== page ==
Electricity is a Real, Live Thing

My father was one of those people who adamantly conserved energy. Lights were turned off sometimes while children were in their bedrooms reading. “Costs too much damn money,” he would bulk. “Read during the daytime.” Nowadays such strict conservation is generally upheld by new millennium hippies who have become cognizant of Earth’s depleting resources and think it only logical to curtail the culture of mindless consumption. For children of people like my father, however, the ideal to conserve has always been more linked to saving money than saving humanity.

I have been in Kigali, Rwanda for less than a week and have found the link between conservation and cost has been all the more clear to me than it has been in the past. Many modern day necessities are pay as you go. Electricity is one of those things. Outside my apartment is a meter that very clearly shows numerically how much electricity “lives” here. On my first day here the meter read 2950. (I don’t know what the unit of measurement is, but it seemed like a whole lot of electricity.) I was told to simply monitor the meter and when it gets low, head down to almost any grocery store and buy more electricity. If I allowed the meter to make it to zero, I would be in the dark. “I usually take a photo of the code here on the meter, show it to the clerk and buy more units,” my boss explained to me after he had gotten me settled into the place. “The clerk will give you a code to plug into the meter, which will immediately reflect how much more electricity you now have.”

It is not unusual for westerners to monitor their electricity. Most people can relate to getting an electric bill in the mail that seemed exorbitant and immediately adapting how often they used air conditioning or buying more energy-efficient light bulbs. (Or turning off the lights on their nerdy child while she read her favorite book.) However, SEEING the visual representation of this suddenly animate object right in front of you puts this idea of smart consumption in hard to ignore reality.

Today, my meter dipped into the 1900s.

It has only been three days. Two of those days, I was in the apartment alone awaiting the arrival of my colleagues who will be teaching with me this school year. I had been very conscientious of the meter. Suddenly, leaving the kitchen light on even when I walked back to my bedroom for a few minutes seemed not so smart. Each day, as I left the apartment, I gave the meter a quick look to gage how much electricity I used daily. It was not like getting a monthly utility bill, when the damage had already been done. Here, in front of me was a daily reminder that every single lighted room, every single charged cell phone, chipped away at what I had imagined as an invisible privilege that simply existed somewhere in a magical fairy land.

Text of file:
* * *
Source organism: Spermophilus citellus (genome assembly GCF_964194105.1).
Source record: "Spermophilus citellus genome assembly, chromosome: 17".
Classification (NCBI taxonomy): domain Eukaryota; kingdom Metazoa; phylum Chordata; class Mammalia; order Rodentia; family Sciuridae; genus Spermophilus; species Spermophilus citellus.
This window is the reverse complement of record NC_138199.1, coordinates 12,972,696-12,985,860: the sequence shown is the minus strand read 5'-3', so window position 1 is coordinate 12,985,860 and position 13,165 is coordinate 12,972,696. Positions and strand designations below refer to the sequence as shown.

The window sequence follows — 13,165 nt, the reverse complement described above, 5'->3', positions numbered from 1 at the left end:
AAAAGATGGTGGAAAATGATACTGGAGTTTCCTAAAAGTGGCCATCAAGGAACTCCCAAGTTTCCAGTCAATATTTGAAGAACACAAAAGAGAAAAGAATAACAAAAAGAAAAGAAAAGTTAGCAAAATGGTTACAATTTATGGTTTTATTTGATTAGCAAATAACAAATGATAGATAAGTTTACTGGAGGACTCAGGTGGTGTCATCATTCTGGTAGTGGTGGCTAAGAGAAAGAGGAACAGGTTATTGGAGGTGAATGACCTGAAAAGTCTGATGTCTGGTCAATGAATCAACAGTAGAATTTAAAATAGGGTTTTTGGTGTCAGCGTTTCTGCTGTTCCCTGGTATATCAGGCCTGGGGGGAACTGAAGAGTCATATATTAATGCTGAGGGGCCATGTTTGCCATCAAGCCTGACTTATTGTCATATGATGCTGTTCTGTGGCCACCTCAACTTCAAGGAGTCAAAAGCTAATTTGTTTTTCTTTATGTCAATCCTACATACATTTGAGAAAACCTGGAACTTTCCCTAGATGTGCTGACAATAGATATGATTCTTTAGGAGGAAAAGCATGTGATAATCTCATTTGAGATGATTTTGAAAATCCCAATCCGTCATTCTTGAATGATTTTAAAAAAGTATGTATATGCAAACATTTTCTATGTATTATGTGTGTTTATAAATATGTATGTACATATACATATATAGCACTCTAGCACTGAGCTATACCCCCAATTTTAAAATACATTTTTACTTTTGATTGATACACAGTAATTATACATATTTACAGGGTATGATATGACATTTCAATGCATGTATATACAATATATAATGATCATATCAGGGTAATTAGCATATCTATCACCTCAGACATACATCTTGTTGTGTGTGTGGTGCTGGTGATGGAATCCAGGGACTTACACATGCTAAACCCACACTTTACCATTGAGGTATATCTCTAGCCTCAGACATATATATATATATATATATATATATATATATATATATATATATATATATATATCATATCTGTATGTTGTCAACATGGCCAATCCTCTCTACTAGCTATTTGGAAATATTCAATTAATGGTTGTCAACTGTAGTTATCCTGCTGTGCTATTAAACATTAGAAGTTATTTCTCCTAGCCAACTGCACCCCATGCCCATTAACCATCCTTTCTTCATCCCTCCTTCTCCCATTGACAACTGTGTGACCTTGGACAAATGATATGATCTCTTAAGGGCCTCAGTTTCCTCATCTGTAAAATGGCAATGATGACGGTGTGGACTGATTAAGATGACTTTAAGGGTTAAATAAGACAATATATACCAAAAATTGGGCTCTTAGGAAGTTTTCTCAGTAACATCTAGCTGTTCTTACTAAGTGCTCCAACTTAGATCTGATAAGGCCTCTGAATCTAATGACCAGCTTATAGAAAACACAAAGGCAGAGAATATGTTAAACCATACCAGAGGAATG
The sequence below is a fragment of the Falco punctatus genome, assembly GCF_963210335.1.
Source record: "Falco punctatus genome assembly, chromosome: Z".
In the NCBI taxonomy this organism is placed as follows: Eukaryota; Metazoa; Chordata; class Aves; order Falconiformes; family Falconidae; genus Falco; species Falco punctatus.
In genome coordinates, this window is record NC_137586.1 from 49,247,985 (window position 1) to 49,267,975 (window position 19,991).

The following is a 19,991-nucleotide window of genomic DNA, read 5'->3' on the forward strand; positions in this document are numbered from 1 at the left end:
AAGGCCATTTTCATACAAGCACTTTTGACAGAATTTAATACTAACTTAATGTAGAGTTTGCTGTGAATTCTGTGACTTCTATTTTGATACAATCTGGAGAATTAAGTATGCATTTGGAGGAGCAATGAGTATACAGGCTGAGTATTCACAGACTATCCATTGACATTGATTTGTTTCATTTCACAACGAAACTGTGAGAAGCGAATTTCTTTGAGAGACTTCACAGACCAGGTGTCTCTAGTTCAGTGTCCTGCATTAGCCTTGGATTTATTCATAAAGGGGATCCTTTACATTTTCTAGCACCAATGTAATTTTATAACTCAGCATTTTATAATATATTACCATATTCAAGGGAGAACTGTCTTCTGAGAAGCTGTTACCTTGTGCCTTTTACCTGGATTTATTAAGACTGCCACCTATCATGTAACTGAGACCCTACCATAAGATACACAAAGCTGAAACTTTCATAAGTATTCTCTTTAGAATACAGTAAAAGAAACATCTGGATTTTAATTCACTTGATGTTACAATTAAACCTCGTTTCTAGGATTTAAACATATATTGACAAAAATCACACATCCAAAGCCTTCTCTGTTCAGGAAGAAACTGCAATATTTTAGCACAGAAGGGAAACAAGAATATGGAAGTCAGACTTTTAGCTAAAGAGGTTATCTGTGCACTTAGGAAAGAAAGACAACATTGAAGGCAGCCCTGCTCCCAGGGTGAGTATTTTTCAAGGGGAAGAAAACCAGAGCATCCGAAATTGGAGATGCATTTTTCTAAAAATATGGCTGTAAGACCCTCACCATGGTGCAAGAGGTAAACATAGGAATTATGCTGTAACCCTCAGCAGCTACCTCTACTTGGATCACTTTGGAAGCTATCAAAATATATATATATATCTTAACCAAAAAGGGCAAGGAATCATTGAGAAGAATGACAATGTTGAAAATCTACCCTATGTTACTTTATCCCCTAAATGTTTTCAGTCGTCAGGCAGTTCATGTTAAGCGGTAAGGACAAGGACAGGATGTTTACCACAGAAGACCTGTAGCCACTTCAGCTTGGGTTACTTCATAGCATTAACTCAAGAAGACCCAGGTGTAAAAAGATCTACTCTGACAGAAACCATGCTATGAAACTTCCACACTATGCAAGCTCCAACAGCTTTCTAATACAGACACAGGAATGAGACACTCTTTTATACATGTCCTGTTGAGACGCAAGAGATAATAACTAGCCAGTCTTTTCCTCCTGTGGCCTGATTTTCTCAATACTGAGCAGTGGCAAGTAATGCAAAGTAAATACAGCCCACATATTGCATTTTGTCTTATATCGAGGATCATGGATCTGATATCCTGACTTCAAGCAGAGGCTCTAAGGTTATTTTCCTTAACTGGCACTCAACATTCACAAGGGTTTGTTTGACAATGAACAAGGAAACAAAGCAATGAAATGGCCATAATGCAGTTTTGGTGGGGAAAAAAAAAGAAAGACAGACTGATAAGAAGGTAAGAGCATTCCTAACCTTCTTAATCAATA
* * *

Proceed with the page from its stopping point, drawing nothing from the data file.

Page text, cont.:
My roommates ate up my electricity. They are nice ladies and I enjoy talking to them, but my meter was still in the 2000s before they arrived with their insatiable need for illuminated meals and immediately dry hair.

Cellular service is also pay as you go. I gave an amused Rwandan at the the cell phone place what felt like a whole lot of money (but, once I did the Math was really only about 16 American dollars) and bought what should have been a lot of cell phone service. I was told I got voice and data. And I could again monitor the usage as I went. Once the money ran out, I would have no phone service until I came back in the store and bought more.

It is funny how I no longer have an obsessive need to check Facebook several times an hour. How insignificant it seems to read and respond to every single email that comes to my phone within minutes of its arrival.

Do I really need to send this text?

Do I really need to post this photo?

Do I really need to google “What happened to K.C. from Jodeci?”

Do I need to even have the data feature on my phone turned on all day?

These are questions I find myself asking much more frequently. In a sense, I have turned the beginning of my new life into a game. How long can I stretch out this electricity? Can I make 1900 units last TWO ENTIRE WEEKS? Can I ride out these 16 bucks of cell service until the end of the month?

“Back in the 80s,” my boss mused, “they had this thing where every family got one 40 watt light bulb for an allotted amount of time. They were expected to screw it in whenever they needed it in different rooms and if it didn’t last until the next time they were given their light bulb, then…oh well…”

My boss is a British Canadian who, although he has been the director of several international schools in African countries, has only been in Rwanda for a year. Who knows how much truth there is to his one light bulb story. It sounds like an urban legend if I ever heard one. I thought for a moment about goggling it, but ultimately decided it wasn’t worth my data usage. And the “internet stick” that someone loaned me for my laptop only has a week’s worth of internet on it. I am confident I can stretch it out to at least a week and a half.

One Response

  1. a different conscious

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